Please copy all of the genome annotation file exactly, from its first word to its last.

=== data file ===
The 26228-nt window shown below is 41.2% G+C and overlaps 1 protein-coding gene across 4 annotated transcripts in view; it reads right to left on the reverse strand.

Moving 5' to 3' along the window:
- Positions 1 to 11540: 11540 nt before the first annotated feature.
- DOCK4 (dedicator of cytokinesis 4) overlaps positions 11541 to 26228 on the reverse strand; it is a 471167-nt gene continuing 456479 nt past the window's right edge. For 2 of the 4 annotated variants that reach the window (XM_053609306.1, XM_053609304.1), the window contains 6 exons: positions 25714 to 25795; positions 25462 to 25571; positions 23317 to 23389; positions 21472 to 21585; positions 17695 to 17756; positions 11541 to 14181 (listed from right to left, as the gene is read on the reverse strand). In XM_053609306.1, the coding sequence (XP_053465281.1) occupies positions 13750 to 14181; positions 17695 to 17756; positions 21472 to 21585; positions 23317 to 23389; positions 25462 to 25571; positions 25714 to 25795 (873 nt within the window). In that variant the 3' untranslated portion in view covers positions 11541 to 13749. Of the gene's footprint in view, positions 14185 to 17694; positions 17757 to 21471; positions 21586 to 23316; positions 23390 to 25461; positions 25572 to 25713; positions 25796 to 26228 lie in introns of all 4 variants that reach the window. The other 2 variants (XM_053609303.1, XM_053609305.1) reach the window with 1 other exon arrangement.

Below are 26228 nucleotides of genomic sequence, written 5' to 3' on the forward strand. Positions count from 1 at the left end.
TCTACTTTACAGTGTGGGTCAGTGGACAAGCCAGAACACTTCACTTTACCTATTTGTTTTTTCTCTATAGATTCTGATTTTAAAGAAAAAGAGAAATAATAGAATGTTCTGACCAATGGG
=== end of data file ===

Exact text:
The 26228-nt window shown below is 41.2% G+C and overlaps 1 protein-coding gene across 4 annotated transcripts in view; it reads right to left on the reverse strand.

Moving 5' to 3' along the window:
- Positions 1 to 11540: 11540 nt before the first annotated feature.
- DOCK4 (dedicator of cytokinesis 4) overlaps positions 11541 to 26228 on the reverse strand; it is a 471167-nt gene continuing 456479 nt past the window's right edge. For 2 of the 4 annotated variants that reach the window (XM_053609306.1, XM_053609304.1), the window contains 6 exons: positions 25714 to 25795; positions 25462 to 25571; positions 23317 to 23389; positions 21472 to 21585; positions 17695 to 17756; positions 11541 to 14181 (listed from right to left, as the gene is read on the reverse strand). In XM_053609306.1, the coding sequence (XP_053465281.1) occupies positions 13750 to 14181; positions 17695 to 17756; positions 21472 to 21585; positions 23317 to 23389; positions 25462 to 25571; positions 25714 to 25795 (873 nt within the window). In that variant the 3' untranslated portion in view covers positions 11541 to 13749. Of the gene's footprint in view, positions 14185 to 17694; positions 17757 to 21471; positions 21586 to 23316; positions 23390 to 25461; positions 25572 to 25713; positions 25796 to 26228 lie in introns of all 4 variants that reach the window. The other 2 variants (XM_053609303.1, XM_053609305.1) reach the window with 1 other exon arrangement.

Below are 26228 nucleotides of genomic sequence, written 5' to 3' on the forward strand. Positions count from 1 at the left end.
TCTACTTTACAGTGTGGGTCAGTGGACAAGCCAGAACACTTCACTTTACCTATTTGTTTTTTCTCTATAGATTCTGATTTTAAAGAAAAAGAGAAATAATAGAATGTTCTGACCAATGGG